Mezcal- The Taste of the South

“Para todo mal, Mezcal. Y para todo bien, tambien” – For everything bad Mezcal. And for everything good also.


Im sure, like most, when thinking of Mexico you think immediately of Tequila. However, increasingly, it’s trendy sister Mezcal is what is on people’s lips. And if you’re visiting Oaxaca, the home of Mezcal, its an absolute must try!


Mezcal starts, and arguably ends, with Agave. Agave, which comes from the Greek meaning of ‘noble’ is symbolic to Mexico and is a huge part of its culture, which can also be said of Mezcal itself within Southern Mexico. Mezcal serves as social glue, binding communities together and its consumption has many ritualistic purposes. Moreover, its scope within international markets and beyond the borders of Oaxaca, and also Mexico, is beginning to grow and grow.




Legally wise, Mezcal can only be named as such if it is made from 100% Agave and within certified Southern states, Oaxaca being its main producer. Unlike Tequila, which is made solely from ‘Blue’ Agave , Mezcal can be made from over 22 varieties of Agave, either cultivated or wild. When it comes to the production of Mezcal, as Mezcaleros have been doing this since the 16th Century and the traditional craft techniques are passed from generation to generation, its pretty much as honed as it can get.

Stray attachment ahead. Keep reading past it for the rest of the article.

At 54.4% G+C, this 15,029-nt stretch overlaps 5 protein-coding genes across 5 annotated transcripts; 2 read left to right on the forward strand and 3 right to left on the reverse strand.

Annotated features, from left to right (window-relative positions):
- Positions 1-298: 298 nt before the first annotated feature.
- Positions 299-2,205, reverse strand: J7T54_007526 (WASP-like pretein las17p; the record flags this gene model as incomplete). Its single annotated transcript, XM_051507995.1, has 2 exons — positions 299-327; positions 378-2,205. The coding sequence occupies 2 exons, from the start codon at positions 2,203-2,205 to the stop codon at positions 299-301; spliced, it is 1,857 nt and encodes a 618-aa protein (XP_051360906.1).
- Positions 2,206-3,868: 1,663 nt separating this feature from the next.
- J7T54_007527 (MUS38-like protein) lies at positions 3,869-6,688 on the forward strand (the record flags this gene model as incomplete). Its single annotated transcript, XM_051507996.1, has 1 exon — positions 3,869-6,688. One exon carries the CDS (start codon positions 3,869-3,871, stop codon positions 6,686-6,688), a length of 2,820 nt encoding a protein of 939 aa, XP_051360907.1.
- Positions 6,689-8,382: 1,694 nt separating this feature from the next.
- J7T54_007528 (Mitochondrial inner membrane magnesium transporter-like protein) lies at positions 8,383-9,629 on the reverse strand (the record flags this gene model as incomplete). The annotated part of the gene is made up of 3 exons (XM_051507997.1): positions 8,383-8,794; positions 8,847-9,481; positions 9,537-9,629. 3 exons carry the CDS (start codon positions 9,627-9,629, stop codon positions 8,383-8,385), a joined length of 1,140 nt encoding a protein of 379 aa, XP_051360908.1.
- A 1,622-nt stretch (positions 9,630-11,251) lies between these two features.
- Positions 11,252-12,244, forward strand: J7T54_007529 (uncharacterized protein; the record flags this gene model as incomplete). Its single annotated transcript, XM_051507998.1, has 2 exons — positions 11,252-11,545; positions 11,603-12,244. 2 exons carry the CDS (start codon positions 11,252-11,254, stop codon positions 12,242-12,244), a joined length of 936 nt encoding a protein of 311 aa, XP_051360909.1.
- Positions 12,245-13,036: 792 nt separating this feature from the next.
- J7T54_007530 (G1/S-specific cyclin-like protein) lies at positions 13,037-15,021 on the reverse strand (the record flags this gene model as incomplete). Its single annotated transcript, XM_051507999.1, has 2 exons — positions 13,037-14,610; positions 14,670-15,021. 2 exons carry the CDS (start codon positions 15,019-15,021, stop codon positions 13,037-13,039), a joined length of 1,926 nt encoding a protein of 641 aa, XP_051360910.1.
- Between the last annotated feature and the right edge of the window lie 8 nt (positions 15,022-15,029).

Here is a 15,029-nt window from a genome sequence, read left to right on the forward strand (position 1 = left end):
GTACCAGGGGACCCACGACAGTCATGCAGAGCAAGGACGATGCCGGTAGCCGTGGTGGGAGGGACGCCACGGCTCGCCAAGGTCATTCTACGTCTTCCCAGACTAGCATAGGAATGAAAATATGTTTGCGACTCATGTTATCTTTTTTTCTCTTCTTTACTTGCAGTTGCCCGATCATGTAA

From Palenque to Palenque (Mezcal production house) the processes of Mezcal’s production comes largely down to 4 stages:

1) Harvest and Roast The harvest of the Agave and the extraction of the ‘piña’, or the heart of the plant, by slicing away its leaves and roots. These piñas are then taken to a Palenque and roasted in a pit oven. This is what gives Mezcal its distinctive smokey flavour.

2) Pulp and Ferment The roasted piñas are then mashed into a pulp, traditionally by a horse drawn stone wheel or ‘tahona’, and then left to ferment. The fermentation vessels vary from Palenque to Palenque, some copper, some clay and some wooden.

3) Distillation once the pulp has fermented it is distilled twice. And then either bottled straight away as ‘Blanco’ or ‘Joven’ Mezcal or it is left to age in oak barrels to produced Mezcal Reposado (6 months to 1 year) or Anejo. (1 year +). The ageing process will hugely effect the final taste and aroma of the Mezcal.

If you’re in Puerto Escondido and you haven’t yet tried Mezcal and would like to learn more make ‘Mezcaleros Puerto Escondido’ on Rinconada your first stop!